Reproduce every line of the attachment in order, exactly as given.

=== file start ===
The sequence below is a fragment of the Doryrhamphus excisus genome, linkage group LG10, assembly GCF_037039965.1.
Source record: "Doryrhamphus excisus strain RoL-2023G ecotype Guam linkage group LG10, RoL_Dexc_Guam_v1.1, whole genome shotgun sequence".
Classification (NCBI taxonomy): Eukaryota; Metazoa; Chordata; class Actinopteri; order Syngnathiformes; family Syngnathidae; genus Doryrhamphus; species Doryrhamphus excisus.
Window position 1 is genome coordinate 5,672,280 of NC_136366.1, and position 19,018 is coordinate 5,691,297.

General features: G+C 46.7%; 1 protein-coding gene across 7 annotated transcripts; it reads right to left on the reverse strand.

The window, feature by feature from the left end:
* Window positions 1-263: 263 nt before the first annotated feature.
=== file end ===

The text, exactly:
The sequence below is a fragment of the Doryrhamphus excisus genome, linkage group LG10, assembly GCF_037039965.1.
Source record: "Doryrhamphus excisus strain RoL-2023G ecotype Guam linkage group LG10, RoL_Dexc_Guam_v1.1, whole genome shotgun sequence".
Classification (NCBI taxonomy): Eukaryota; Metazoa; Chordata; class Actinopteri; order Syngnathiformes; family Syngnathidae; genus Doryrhamphus; species Doryrhamphus excisus.
Window position 1 is genome coordinate 5,672,280 of NC_136366.1, and position 19,018 is coordinate 5,691,297.

General features: G+C 46.7%; 1 protein-coding gene across 7 annotated transcripts; it reads right to left on the reverse strand.

The window, feature by feature from the left end:
* Window positions 1-263: 263 nt before the first annotated feature.